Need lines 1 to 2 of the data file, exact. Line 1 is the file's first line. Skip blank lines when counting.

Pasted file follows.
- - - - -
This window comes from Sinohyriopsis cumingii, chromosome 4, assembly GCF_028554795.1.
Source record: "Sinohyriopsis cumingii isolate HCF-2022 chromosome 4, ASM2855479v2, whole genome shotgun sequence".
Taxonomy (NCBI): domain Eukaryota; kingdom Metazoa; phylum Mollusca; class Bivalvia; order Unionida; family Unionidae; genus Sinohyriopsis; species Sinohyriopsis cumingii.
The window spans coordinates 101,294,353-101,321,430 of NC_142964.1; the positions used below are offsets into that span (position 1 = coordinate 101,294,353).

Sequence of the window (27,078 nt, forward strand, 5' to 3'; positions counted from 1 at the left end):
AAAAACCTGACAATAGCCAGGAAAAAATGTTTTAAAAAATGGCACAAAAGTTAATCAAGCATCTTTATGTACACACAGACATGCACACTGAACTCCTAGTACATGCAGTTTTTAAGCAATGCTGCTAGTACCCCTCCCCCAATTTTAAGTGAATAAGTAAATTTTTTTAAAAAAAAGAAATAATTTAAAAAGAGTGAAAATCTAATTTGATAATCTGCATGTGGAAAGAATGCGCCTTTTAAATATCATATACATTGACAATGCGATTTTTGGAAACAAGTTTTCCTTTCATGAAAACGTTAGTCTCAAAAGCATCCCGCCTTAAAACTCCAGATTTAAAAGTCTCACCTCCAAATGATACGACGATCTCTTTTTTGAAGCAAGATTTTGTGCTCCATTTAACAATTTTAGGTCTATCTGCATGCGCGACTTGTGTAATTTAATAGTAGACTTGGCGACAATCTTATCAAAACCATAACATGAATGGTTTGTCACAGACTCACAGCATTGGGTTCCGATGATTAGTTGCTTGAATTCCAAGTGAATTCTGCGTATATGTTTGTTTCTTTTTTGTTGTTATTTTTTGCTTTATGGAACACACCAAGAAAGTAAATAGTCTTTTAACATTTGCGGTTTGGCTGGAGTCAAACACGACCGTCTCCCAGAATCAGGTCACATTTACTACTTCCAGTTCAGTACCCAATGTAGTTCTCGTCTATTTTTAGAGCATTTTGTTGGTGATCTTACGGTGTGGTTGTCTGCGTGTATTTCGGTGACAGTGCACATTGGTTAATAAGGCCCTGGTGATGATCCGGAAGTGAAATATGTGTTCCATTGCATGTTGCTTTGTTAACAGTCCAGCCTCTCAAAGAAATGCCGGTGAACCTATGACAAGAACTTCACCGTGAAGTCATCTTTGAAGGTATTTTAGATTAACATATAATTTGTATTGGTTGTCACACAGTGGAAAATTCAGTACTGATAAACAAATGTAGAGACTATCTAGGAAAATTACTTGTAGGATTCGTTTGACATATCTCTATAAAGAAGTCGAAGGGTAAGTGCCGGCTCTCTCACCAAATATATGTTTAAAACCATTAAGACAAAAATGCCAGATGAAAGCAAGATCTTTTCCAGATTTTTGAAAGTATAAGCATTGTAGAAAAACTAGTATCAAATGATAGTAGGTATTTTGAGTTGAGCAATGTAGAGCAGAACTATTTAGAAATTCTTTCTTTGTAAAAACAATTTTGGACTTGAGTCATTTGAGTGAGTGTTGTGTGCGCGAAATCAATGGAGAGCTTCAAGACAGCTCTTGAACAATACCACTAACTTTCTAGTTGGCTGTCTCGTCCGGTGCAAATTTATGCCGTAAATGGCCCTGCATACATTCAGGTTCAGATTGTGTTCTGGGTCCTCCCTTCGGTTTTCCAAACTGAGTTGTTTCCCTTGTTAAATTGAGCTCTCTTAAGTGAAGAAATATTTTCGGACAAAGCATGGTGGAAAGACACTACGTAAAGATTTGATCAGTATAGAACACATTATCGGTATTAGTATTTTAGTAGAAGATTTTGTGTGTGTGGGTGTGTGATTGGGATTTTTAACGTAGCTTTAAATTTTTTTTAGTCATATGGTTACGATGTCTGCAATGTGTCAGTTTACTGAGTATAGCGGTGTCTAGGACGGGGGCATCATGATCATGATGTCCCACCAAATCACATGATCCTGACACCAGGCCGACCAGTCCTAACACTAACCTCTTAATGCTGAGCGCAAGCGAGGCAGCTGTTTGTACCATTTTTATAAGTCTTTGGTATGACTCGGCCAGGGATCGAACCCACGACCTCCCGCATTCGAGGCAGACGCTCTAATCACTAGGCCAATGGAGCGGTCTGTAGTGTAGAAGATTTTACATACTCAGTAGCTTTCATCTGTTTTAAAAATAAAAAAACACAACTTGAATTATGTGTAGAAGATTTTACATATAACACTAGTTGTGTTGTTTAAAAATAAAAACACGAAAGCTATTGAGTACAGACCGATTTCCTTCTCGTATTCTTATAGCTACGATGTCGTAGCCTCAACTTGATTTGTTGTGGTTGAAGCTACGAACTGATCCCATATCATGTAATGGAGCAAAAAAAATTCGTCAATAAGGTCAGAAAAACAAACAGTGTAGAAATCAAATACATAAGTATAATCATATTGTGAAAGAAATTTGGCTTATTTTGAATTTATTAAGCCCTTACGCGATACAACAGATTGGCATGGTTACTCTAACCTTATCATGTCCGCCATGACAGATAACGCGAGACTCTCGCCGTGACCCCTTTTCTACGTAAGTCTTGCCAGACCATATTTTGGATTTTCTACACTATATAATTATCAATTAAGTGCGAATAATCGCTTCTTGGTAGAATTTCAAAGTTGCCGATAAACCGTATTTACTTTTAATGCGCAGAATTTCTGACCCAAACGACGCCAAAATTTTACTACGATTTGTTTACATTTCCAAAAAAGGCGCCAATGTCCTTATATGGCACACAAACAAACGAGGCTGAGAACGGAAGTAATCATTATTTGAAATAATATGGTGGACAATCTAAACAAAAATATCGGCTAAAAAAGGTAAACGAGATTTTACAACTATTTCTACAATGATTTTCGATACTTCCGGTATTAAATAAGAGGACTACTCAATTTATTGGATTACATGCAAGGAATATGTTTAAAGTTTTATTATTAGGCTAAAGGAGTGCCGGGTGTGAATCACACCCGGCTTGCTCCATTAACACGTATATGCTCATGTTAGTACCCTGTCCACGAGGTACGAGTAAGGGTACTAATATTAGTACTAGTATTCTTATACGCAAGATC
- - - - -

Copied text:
This window comes from Sinohyriopsis cumingii, chromosome 4, assembly GCF_028554795.1.
Source record: "Sinohyriopsis cumingii isolate HCF-2022 chromosome 4, ASM2855479v2, whole genome shotgun sequence".